- Puppies/kittens and young dogs/cats that require more socialization than available at a shelter
- Puppies/kittens too young/immature to be adopted
- Dogs/cats with colds or other special needs
- Abandoned mothers that are either pregnant or with a litter of puppies/kittens
- Any dog or cat on the euthanasia list due to overcrowding in a shelter
Foster caregivers, like dogs and cats, come in all shapes and sizes. Some are single and live in a studio in NYC; others have large families and big fenced in property. Some have owned dogs/cats their whole lives, others are novices. What we look for in fosters though, is one thing: commitment. We see pet guardianship as one built on commitment and trust. There is a life dependent on you, and it’s a responsibility unlike any other.
Truly there is nothing more inspiring than seeing these amazing animals come full circle; from neglected, abandoned and nameless to healed, healthy and happy surrounded by a new forever family to call their own.
We generally do not directly accept owner surrenders. It is rare that we will have an open foster or an appropriate foster home available at the time of the request. If a resolution cannot be found to help the owner keep their pet, we may offer to courtesy post the pet and process applicants as we would for a dog or cat legally under LGAR. These decisions are based upon a myriad of things and it is up to the Board of Directors to determine the appropriateness of each circumstance.
Occasionally we may be able to legally take an animal into our rescue that is being relinquished by their owner. To the extent possible and in an effort to prevent the animal from being relinquished to a high kill shelter, we will consider such a request and with the simple majority vote of the Board, will determine next steps. In order to assess the viability of bringing the animal into the rescue, the following information on every owner surrendered pet will be collected:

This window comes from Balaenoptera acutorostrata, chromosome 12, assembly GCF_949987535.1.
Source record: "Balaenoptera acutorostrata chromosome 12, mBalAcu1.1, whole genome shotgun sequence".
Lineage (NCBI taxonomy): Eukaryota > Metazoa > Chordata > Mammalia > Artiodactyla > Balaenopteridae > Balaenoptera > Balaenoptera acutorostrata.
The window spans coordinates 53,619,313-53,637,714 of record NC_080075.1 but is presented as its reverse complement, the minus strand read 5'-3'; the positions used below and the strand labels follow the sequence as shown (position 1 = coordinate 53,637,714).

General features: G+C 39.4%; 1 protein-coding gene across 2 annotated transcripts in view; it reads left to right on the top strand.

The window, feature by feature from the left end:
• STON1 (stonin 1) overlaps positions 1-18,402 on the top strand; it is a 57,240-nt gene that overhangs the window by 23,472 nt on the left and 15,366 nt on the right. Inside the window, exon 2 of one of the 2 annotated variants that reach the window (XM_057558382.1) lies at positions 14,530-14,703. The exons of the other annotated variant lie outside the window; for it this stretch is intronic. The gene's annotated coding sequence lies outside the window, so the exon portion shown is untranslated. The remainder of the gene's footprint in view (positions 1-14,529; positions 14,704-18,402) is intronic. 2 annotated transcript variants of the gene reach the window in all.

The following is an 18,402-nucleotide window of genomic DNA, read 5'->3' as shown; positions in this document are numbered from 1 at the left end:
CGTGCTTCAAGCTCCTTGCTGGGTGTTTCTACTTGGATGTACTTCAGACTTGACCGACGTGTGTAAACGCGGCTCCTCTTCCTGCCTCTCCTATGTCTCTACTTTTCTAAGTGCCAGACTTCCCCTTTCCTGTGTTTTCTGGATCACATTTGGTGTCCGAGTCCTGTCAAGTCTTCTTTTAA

- Name, address and contact information of all owners
- Name, species, breed, sex, color, markings, age and weight of animal
- Reasons the animal is being surrendered
- Whether the pet is microchipped and, if so, the chip number
- Type, brand and amount of food the animal eats
- Activity level
- Name and contact information of veterinarian
- All veterinary records
- Whether the pet is spayed or neutered
- Date of most recent rabies shot
- Date of most recent vaccinations
- Any medical issues, including heartworm, distemper, special needs
- Any behavior issues
- If the animal has lived with children or other pets and, if so, how the animal behaves with them
- How the animal behaves around strangers
- Any housetraining issues
- Any prior bite issues
- Any behavior training completed
Before we get into the formalities of our policy, please know this: For LGAR, euthanasia is defined purely as an act of mercy. This act should be reserved for situations when an animal is irremediably suffering and a veterinarian has determined that the animal has no chance of recovering an acceptable quality of life, or the animal’s behavior doesn’t allow him/her to be a candidate for rehabilitation (see our aggressive dog policy).